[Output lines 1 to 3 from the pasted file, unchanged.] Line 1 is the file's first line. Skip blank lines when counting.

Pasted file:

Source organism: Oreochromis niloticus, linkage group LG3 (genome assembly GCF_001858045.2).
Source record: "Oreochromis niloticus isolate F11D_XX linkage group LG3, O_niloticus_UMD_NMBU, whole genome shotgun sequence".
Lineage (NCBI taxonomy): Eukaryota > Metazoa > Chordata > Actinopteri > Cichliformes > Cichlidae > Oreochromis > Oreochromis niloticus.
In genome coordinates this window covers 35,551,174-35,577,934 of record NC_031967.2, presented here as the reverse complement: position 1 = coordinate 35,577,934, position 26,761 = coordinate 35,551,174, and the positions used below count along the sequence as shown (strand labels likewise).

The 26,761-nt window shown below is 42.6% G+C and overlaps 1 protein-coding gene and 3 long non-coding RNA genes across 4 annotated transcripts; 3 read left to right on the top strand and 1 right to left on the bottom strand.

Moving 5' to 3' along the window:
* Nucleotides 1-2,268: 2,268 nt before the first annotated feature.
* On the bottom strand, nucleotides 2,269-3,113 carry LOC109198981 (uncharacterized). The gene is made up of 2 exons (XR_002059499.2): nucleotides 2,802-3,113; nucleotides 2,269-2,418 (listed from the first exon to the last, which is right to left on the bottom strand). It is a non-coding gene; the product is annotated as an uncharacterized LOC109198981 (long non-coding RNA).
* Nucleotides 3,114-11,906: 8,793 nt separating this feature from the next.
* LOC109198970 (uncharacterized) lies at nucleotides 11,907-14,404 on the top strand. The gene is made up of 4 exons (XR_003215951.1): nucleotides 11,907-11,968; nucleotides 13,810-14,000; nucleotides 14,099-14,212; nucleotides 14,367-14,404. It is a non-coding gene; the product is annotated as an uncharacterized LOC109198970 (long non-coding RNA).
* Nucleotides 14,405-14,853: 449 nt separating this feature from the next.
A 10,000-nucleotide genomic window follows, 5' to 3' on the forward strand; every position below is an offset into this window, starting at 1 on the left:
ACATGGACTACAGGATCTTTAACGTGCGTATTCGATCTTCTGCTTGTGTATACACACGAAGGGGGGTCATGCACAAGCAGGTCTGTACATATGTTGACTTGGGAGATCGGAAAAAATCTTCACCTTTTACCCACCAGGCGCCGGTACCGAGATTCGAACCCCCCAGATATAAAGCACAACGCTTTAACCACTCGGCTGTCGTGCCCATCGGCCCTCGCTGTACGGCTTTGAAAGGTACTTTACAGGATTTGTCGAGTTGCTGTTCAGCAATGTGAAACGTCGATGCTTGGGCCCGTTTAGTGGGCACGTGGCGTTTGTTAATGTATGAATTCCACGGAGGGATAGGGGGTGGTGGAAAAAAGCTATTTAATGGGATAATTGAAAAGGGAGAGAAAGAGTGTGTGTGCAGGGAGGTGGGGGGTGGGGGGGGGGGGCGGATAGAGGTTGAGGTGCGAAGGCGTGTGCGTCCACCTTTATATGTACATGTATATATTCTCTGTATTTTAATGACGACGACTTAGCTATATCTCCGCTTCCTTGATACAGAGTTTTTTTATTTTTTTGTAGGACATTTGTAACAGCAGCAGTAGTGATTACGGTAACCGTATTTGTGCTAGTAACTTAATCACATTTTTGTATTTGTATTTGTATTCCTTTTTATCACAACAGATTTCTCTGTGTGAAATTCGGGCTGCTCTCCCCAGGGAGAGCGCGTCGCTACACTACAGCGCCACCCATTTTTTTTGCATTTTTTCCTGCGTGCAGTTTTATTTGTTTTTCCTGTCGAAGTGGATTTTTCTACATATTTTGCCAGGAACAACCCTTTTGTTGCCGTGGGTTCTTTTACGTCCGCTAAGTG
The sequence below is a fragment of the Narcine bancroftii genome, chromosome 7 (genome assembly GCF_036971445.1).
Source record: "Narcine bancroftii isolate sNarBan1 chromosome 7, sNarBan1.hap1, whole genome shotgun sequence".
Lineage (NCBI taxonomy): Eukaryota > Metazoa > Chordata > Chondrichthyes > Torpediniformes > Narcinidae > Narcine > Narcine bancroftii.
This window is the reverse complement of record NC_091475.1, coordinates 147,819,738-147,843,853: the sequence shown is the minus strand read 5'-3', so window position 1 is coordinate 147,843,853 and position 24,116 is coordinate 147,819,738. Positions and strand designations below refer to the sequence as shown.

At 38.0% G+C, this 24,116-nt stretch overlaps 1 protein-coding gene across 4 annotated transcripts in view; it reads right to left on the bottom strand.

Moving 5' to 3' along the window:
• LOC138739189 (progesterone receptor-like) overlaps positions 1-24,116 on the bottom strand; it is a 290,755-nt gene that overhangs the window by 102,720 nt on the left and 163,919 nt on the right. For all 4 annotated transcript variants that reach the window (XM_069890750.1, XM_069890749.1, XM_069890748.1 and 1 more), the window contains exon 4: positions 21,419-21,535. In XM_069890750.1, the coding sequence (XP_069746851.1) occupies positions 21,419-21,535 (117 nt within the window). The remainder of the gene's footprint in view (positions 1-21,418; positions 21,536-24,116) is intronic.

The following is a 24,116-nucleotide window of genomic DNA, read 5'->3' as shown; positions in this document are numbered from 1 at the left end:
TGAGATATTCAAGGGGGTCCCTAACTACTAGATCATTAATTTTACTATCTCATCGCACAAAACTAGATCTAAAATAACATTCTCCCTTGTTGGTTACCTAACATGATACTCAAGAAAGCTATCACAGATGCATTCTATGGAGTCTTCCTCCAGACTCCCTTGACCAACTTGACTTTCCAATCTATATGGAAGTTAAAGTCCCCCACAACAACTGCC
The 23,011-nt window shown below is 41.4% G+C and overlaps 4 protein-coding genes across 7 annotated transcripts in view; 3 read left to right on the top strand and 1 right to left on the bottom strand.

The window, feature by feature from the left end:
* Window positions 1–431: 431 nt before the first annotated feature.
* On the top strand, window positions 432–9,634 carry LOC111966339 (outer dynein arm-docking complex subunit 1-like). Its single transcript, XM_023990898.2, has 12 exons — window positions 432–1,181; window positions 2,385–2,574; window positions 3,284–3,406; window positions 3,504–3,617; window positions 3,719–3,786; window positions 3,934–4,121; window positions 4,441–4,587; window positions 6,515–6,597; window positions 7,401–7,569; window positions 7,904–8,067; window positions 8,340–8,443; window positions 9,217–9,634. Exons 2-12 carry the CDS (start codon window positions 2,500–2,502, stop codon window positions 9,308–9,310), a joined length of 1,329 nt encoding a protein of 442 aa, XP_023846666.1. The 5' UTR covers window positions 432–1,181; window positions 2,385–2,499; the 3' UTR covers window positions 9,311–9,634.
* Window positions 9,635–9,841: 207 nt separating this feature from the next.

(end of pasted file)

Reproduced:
Source organism: Oreochromis niloticus, linkage group LG3 (genome assembly GCF_001858045.2).
Source record: "Oreochromis niloticus isolate F11D_XX linkage group LG3, O_niloticus_UMD_NMBU, whole genome shotgun sequence".
Lineage (NCBI taxonomy): Eukaryota > Metazoa > Chordata > Actinopteri > Cichliformes > Cichlidae > Oreochromis > Oreochromis niloticus.